The reactor building at the Russian-built Bushehr nuclear power plant in southern Iran, on October 26, 2010
The reactor building at the Russian-built Bushehr nuclear power plant in southern Iran, on October 26, 2010 © Majid Asgaripour - Mehr News/AFP/File
The reactor building at the Russian-built Bushehr nuclear power plant in southern Iran, on October 26, 2010
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AFP
Last updated: October 11, 2014

Iran nuclear talks could be extended again

One of Iran's top nuclear negotiators signalled on Friday that talks with world powers could be extended beyond November's deadline, given big barriers standing in the way of a deal.

With both sides speaking of wide gaps in what limits should be placed on Iran's nuclear programme, the next round of talks will take place in Vienna on Tuesday and Wednesday.

But Iran's deputy foreign minister Abbas Araqchi, quoted by the Fars and ISNA news agencies, said there was already an acceptance that a November 24 deadline could be missed.

"Time passes quickly, we are not still disappointed but if we cannot get a good enough result from this round of talks, it is obvious that we will not reach an agreement by November 24," he said.

"Everything is possible even to extend the talks," he added, noting that Iran "expected some progress" during discussions on the issue in New York on the sidelines of the UN General Assembly last month.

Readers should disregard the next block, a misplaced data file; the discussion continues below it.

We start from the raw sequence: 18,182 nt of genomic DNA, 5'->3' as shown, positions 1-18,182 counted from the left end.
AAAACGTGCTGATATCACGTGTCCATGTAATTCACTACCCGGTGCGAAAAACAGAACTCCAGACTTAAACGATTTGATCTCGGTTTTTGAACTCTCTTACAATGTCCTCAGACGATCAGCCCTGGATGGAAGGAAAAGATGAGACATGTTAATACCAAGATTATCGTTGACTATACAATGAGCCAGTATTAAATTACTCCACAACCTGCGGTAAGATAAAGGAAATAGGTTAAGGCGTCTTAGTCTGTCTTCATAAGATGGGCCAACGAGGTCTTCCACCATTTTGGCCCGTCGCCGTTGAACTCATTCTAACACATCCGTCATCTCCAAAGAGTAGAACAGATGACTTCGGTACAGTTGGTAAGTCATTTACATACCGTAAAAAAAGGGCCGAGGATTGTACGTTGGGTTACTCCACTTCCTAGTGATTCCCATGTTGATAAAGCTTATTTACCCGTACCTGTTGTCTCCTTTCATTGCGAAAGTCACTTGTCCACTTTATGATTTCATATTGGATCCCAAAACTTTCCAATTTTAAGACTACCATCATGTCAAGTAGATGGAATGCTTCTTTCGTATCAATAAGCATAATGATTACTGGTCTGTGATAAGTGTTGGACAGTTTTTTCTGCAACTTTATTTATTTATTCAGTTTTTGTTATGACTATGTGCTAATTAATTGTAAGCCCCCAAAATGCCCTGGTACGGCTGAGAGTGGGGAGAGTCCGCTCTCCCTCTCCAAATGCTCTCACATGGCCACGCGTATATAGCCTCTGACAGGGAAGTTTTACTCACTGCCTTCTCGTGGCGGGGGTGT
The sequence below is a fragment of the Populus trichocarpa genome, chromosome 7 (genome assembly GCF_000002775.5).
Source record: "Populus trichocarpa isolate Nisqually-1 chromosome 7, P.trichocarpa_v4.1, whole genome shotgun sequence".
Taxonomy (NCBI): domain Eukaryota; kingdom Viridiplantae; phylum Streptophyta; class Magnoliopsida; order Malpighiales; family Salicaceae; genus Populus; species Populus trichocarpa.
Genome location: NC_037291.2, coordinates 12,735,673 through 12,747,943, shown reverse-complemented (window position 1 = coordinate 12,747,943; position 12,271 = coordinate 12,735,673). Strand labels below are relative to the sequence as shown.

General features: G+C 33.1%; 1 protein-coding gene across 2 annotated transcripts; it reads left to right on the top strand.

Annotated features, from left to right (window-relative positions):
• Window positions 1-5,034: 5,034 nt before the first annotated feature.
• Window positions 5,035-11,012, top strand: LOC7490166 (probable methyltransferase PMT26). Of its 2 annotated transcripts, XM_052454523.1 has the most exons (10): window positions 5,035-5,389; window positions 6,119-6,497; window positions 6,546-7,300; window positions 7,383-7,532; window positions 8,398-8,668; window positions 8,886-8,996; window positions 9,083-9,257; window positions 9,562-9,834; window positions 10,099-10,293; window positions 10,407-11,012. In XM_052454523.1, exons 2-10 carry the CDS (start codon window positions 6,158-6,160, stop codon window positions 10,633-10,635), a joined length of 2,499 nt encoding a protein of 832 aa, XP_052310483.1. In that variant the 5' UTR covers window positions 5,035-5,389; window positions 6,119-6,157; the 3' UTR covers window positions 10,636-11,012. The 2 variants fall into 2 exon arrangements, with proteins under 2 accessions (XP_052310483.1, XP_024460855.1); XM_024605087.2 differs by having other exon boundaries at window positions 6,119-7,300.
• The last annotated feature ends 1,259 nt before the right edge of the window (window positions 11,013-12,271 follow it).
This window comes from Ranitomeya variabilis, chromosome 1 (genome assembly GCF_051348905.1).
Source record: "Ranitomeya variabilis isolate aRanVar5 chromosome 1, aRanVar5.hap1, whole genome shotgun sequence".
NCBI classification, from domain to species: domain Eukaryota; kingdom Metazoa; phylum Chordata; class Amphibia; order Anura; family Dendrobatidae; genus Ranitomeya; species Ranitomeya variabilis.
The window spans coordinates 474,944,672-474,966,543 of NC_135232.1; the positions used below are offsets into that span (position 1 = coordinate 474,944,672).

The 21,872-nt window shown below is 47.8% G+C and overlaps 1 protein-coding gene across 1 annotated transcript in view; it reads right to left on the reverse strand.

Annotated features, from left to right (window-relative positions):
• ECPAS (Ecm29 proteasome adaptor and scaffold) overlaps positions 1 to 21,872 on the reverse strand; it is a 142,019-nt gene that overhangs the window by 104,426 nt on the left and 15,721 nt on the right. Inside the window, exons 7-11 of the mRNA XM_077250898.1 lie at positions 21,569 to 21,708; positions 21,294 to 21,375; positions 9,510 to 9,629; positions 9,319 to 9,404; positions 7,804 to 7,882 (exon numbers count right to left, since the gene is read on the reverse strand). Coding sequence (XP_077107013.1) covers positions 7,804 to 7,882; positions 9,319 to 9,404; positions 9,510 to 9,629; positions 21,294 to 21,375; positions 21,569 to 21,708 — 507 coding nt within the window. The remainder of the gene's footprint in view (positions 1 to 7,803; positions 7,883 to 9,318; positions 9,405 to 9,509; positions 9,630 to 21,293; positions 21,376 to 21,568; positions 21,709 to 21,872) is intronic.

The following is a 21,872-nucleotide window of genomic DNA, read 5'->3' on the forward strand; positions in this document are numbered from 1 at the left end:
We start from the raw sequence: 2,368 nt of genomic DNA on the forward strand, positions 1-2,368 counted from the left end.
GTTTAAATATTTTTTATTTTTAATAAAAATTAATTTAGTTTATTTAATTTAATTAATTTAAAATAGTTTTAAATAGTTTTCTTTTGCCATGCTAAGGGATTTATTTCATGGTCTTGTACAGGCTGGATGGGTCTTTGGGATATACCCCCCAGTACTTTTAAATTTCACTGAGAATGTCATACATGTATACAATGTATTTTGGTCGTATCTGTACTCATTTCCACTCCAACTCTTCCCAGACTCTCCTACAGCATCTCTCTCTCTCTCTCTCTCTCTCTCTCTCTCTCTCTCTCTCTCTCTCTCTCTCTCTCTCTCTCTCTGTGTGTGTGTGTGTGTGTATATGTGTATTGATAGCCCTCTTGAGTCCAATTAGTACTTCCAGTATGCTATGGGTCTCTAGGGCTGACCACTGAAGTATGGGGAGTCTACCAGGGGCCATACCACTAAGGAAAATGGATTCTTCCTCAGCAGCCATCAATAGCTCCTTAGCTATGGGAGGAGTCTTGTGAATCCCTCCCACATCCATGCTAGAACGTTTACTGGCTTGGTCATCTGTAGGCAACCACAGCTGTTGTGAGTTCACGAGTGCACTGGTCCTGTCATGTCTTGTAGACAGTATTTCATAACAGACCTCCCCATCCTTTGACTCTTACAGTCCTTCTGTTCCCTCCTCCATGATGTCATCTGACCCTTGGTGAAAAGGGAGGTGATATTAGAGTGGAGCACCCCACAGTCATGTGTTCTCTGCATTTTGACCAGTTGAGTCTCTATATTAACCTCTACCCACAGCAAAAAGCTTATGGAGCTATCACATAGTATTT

Next week's Vienna round will centre on the two biggest areas of contention, Iran's enrichment of uranium and the lifting of US, European and UN sanctions imposed on Iran in recent years, Araqchi said.

"The two sides of the negotiations are serious," he added.

On Thursday, Iran said it had held "constructive" talks with a visiting delegation of the UN nuclear watchdog, regarding outstanding issues in Tehran's disputed atomic activities.

But Tero Varjoranta, deputy director general of the International Atomic Energy Agency, said the "technical meetings" on Tuesday and Wednesday did not resolve outstanding concerns on whether the Islamic republic's nuclear activities had military dimensions.

The IAEA disclosed in September that Iran had failed to meet an August 25 deadline to provide information on five points meant to allay fears it was developing nuclear weapons.

Iran insists its nuclear programme is entirely peaceful.

One of the IAEA's questions centres on Iran's purported experiments with large-scale high explosives.

Under an agreement reached in November 2013 with the IAEA, Iran has already responded to 16 of the 18 issues the agency identified as relevant to its nuclear activities.

After failing to reach an initial July deadline, Iran and the P5+1 group of nations -- China, the United States, France, Britain, Russia and Germany -- set November 24 as the date for a deal guaranteeing that Tehran's nuclear programme is used for exclusively peaceful means.

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